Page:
Considerations for Design Patterns for WordPress Maybe there are certain Design Patterns for WordPress. In this post and an upcoming series, perhaps it's worth exploring them.

The longer you work with a given platform, the more you begin to recognize certain ways to do something. And it’s very likely that you’ll begin to recognize two things these things can be done:

  • in a way that’s fast to develop, but harder to maintain or
  • in a way that’s slower to develop, but easier to maintain.

Of course, like any project, requirements, constraints, budgets, and time are all going to impact what you’re able to implement. But what I’m getting at is that regardless of how you implement a solution, you begin to get familiar for how to solve a given problem.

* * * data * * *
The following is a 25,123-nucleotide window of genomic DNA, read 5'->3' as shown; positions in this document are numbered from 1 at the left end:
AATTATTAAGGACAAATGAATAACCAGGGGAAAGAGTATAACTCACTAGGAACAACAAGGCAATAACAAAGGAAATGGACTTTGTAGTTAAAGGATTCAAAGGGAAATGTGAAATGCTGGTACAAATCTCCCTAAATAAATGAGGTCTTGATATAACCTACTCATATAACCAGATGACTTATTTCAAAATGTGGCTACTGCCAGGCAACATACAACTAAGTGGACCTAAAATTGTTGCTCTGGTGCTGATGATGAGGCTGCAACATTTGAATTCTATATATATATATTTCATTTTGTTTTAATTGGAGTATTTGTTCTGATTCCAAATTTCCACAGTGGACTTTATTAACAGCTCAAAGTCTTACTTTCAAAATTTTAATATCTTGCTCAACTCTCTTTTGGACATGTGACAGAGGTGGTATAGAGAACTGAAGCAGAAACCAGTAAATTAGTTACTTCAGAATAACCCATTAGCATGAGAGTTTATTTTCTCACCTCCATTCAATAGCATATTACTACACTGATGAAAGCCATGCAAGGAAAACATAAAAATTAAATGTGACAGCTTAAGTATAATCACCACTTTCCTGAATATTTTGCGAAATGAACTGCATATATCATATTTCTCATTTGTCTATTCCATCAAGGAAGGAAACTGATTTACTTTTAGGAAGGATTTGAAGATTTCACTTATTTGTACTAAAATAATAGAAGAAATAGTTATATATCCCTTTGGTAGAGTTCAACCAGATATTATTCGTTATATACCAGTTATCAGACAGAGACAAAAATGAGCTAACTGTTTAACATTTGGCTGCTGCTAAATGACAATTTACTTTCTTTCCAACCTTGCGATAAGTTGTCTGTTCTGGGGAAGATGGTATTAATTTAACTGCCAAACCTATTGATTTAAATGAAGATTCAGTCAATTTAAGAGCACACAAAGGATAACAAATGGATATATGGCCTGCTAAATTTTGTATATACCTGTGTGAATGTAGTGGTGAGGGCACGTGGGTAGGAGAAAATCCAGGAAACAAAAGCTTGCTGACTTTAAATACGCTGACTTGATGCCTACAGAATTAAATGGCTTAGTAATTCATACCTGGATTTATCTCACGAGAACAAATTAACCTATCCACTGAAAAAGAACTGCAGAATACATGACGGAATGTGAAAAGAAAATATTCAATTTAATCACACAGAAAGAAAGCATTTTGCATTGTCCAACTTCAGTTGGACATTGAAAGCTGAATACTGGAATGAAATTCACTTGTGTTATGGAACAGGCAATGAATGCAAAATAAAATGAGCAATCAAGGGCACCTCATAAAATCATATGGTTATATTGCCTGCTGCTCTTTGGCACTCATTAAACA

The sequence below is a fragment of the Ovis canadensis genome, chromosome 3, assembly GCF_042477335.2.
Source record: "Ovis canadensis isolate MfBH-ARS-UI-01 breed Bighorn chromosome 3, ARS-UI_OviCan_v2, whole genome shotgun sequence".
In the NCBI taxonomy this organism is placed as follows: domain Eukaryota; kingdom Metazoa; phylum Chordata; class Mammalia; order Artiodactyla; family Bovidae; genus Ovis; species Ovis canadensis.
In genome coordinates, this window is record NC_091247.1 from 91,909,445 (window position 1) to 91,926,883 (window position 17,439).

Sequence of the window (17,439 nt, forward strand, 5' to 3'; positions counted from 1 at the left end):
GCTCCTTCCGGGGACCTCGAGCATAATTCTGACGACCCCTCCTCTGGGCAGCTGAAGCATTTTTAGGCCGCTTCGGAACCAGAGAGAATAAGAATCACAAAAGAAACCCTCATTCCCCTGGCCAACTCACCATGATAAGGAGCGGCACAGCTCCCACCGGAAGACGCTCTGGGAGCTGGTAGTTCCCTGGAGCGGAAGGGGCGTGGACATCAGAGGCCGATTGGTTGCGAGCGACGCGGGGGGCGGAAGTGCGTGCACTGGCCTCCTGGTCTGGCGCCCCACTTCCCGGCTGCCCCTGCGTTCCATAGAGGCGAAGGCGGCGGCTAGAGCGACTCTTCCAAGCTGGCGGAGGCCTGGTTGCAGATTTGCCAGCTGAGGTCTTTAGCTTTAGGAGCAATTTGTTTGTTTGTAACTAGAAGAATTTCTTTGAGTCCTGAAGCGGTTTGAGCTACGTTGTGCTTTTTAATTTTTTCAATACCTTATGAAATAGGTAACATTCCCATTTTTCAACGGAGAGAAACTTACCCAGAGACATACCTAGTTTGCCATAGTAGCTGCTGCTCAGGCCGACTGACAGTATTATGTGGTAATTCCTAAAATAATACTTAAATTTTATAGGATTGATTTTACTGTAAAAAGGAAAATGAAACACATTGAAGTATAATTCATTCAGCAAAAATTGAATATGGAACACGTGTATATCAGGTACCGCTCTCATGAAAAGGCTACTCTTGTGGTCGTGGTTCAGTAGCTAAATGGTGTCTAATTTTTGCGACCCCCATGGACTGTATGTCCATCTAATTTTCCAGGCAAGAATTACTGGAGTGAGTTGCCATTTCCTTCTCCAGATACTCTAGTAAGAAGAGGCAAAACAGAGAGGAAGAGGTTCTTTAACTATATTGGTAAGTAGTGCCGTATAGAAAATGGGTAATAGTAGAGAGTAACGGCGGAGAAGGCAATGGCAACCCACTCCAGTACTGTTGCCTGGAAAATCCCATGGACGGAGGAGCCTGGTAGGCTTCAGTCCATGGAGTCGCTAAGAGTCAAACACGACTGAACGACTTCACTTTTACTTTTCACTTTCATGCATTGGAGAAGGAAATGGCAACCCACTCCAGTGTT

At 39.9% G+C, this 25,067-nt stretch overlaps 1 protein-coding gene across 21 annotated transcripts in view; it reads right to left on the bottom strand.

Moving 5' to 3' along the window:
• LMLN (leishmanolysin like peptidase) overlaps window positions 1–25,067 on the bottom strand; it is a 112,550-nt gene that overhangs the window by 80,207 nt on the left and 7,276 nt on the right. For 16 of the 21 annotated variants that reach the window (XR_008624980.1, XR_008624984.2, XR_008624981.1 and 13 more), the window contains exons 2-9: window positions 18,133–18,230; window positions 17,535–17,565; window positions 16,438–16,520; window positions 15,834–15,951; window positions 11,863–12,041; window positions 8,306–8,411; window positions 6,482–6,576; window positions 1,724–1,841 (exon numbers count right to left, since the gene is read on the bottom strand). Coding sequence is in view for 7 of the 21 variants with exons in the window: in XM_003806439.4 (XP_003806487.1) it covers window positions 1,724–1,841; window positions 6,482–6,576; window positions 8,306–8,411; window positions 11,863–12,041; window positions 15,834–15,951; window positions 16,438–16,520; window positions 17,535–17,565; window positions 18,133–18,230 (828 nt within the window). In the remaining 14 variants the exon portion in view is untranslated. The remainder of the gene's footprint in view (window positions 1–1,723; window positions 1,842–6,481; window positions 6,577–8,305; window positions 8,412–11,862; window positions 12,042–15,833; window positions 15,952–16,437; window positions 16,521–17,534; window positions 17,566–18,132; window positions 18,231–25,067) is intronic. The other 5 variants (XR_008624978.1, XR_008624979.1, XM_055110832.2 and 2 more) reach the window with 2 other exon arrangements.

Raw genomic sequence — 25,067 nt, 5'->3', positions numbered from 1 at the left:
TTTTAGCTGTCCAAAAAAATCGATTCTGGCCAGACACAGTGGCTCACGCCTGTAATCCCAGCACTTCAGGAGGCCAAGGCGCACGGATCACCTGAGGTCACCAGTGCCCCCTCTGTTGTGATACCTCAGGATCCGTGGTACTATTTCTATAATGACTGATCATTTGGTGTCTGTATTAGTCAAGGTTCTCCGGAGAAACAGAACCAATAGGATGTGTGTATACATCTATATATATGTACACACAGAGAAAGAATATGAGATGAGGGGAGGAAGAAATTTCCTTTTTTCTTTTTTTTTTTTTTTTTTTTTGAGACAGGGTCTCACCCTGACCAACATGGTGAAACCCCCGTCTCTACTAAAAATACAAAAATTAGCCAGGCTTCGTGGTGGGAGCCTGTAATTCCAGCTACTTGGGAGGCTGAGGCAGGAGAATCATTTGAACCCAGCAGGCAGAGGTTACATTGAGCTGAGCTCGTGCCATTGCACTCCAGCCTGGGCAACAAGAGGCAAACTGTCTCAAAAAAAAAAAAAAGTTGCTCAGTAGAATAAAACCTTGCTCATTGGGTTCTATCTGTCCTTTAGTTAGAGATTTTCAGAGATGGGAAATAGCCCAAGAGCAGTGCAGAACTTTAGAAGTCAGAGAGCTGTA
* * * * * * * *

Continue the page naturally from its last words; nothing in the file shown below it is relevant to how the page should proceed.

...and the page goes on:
If a problem has to be solved quickly, then you know the tradeoffs, but you likely know how to do it quickly. Similarly, if you have a little more time (and budget), you can develop it another way, and you’ll know how to do it and possibly even wrap it up with test suites if the constraints allow for that.

Regardless of how you have to implement a solution, you know the ways that you can do it.

And this raises a question:

Are there design patterns specific to a given platform? And if so, what are some of the design patterns that may be available in WordPress?

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